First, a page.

The Ranger - May 2

department of iron range resources and rehabilitation

The Ranger 

May 2, 2019

Business Energy Retrofit program strengthens region’s agricultural economy

Maple Syrup

Lutsen-based Sawtooth Mountain Maple Syrup Company utilized a Business Energy Retrofit (BER) grant to help pay for equipment modernization, including a new evaporator, sugar house lighting, and a reverse osmosis room heating system.

The enhancements improved maple syrup processing time by 50%, cut fuel consumption in half, reduced fuel emissions, and lessened the environmental impact of daily operations.

Sawtooth is family-owned with 25,000 maple tree taps across 320 acres. Owner Kirstin van den Berg, her husband Greg Nichols and her brother Chris Cordes are first-generation syrup makers who began collecting sap with milk jugs as children growing up in Chisago County, Minnesota. They bought their Lutsen sugar bush acreage in 1995, added structures and sap pipeline infrastructure to the property in 1996, and produced their first syrup crop in 1997. Their maple trees are part of a naturally-occurring grove that is one-mile-wide and three miles inland of Lake Superior. It is the most northern location in the United States where maple syrup can be made. Sawtooth’s maple syrup production is award winning and the largest USDA certified organic operation in the Midwest.

Sawtooth has four full-time employees (including the owners) and seven part-time seasonal employees. Together they begin tapping trees each January and acquire 250,000 to 320,000 gallons of sap that is boiled down with the new evaporator to make 6,500 to 8,000 gallons of maple syrup.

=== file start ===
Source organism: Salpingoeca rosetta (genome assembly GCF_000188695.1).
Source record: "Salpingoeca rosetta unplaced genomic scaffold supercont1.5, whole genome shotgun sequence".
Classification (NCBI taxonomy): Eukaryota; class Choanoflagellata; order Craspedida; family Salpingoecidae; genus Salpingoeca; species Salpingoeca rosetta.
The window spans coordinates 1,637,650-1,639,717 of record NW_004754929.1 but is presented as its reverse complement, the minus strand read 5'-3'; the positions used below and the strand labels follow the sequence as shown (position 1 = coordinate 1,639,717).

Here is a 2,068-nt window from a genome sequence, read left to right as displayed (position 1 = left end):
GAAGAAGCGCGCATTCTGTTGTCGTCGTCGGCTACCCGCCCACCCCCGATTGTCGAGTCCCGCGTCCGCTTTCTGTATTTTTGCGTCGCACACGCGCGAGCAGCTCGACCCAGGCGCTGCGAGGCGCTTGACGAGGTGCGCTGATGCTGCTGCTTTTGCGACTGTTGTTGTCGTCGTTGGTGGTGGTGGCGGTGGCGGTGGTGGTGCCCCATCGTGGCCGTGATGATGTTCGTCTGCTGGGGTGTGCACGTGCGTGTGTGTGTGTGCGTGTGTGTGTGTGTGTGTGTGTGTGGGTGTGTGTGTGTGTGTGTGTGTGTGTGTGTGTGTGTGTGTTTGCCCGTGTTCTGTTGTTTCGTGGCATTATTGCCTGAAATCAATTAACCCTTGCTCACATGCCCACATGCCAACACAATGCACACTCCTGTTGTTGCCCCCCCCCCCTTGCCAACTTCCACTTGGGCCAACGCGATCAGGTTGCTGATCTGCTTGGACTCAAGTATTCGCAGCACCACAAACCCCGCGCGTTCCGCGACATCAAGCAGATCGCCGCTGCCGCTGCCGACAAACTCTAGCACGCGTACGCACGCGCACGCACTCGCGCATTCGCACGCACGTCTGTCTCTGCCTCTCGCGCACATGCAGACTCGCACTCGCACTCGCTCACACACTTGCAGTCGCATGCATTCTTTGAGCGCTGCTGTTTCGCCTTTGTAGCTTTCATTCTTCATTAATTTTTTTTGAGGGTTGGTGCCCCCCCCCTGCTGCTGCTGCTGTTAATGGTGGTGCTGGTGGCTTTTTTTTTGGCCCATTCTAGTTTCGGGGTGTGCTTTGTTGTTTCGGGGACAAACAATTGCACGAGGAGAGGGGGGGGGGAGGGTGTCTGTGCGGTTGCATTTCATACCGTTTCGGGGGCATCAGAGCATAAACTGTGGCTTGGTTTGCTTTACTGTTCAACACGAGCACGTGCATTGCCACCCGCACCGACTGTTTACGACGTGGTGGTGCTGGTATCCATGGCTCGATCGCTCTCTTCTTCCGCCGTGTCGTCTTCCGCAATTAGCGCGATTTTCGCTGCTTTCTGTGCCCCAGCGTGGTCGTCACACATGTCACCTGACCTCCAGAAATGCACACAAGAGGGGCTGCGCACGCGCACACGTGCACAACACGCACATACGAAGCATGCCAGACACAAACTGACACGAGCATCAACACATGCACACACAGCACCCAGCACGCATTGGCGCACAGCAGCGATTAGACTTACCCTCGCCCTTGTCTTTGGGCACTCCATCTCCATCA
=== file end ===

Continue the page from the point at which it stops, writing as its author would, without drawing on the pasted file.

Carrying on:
Sawtooth Mountain Maple Syrup Company Infographic

“We could not have made these equipment improvements without the BER grant,” said van den Berg. “It freed up our financial resources to work towards our goal of expanding our agricultural operations to 29,000 taps within the next three years.”

Sawtooth’s syrup is sold in bulk to Wild Country Maple Products who packages it and distributes it wholesale and retail. It retails in most Minnesota co-ops and stores. Sawtooth also sells its syrup to several breweries across the state for use in ale production including Castle Danger of Two Harbors and Fulton of Minneapolis.

Since BER’s inception in 2013, 285 grants have been awarded to help small businesses with energy efficiency upgrades that can result in reduced utility bills, operational efficiencies, improved building aesthetics and increased building life. The program is funded by Iron Range Resources & Rehabilitation and administered through a partnership with Arrowhead Economic Opportunity Agency (AEOA). To learn more email Vince Meyer at AEOA or call him at 218-735-6828.

Note: Sawtooth also received a Minnesota Department of Agriculture AGRI Value-Added Grant, which helps Minnesota processors add value to their agricultural products by helping underwrite equipment purchases and physical improvements.

“Welcome to Finland” videos showcase unique rural community 

Young girls by campfire